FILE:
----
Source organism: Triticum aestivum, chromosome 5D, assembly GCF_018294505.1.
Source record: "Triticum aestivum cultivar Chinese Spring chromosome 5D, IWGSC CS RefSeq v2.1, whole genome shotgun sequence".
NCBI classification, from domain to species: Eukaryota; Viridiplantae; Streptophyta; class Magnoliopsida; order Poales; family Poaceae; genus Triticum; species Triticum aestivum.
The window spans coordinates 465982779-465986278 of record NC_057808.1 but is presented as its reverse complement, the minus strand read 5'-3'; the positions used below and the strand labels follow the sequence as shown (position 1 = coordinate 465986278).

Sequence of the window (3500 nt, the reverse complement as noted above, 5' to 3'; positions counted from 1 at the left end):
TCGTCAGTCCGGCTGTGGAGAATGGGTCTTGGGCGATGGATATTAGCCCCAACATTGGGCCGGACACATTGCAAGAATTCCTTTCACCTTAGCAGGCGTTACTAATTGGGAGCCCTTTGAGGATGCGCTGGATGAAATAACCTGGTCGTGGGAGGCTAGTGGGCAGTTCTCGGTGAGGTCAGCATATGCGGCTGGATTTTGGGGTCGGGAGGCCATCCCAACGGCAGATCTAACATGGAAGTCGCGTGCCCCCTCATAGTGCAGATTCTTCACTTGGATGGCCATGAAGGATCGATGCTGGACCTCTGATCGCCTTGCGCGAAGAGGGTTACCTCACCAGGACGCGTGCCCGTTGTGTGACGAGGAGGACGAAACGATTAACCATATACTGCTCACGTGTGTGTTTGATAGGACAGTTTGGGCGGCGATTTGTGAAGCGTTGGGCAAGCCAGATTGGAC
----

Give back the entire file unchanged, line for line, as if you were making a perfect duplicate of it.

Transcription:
Source organism: Triticum aestivum, chromosome 5D, assembly GCF_018294505.1.
Source record: "Triticum aestivum cultivar Chinese Spring chromosome 5D, IWGSC CS RefSeq v2.1, whole genome shotgun sequence".
NCBI classification, from domain to species: Eukaryota; Viridiplantae; Streptophyta; class Magnoliopsida; order Poales; family Poaceae; genus Triticum; species Triticum aestivum.
The window spans coordinates 465982779-465986278 of record NC_057808.1 but is presented as its reverse complement, the minus strand read 5'-3'; the positions used below and the strand labels follow the sequence as shown (position 1 = coordinate 465986278).

Sequence of the window (3500 nt, the reverse complement as noted above, 5' to 3'; positions counted from 1 at the left end):
TCGTCAGTCCGGCTGTGGAGAATGGGTCTTGGGCGATGGATATTAGCCCCAACATTGGGCCGGACACATTGCAAGAATTCCTTTCACCTTAGCAGGCGTTACTAATTGGGAGCCCTTTGAGGATGCGCTGGATGAAATAACCTGGTCGTGGGAGGCTAGTGGGCAGTTCTCGGTGAGGTCAGCATATGCGGCTGGATTTTGGGGTCGGGAGGCCATCCCAACGGCAGATCTAACATGGAAGTCGCGTGCCCCCTCATAGTGCAGATTCTTCACTTGGATGGCCATGAAGGATCGATGCTGGACCTCTGATCGCCTTGCGCGAAGAGGGTTACCTCACCAGGACGCGTGCCCGTTGTGTGACGAGGAGGACGAAACGATTAACCATATACTGCTCACGTGTGTGTTTGATAGGACAGTTTGGGCGGCGATTTGTGAAGCGTTGGGCAAGCCAGATTGGAC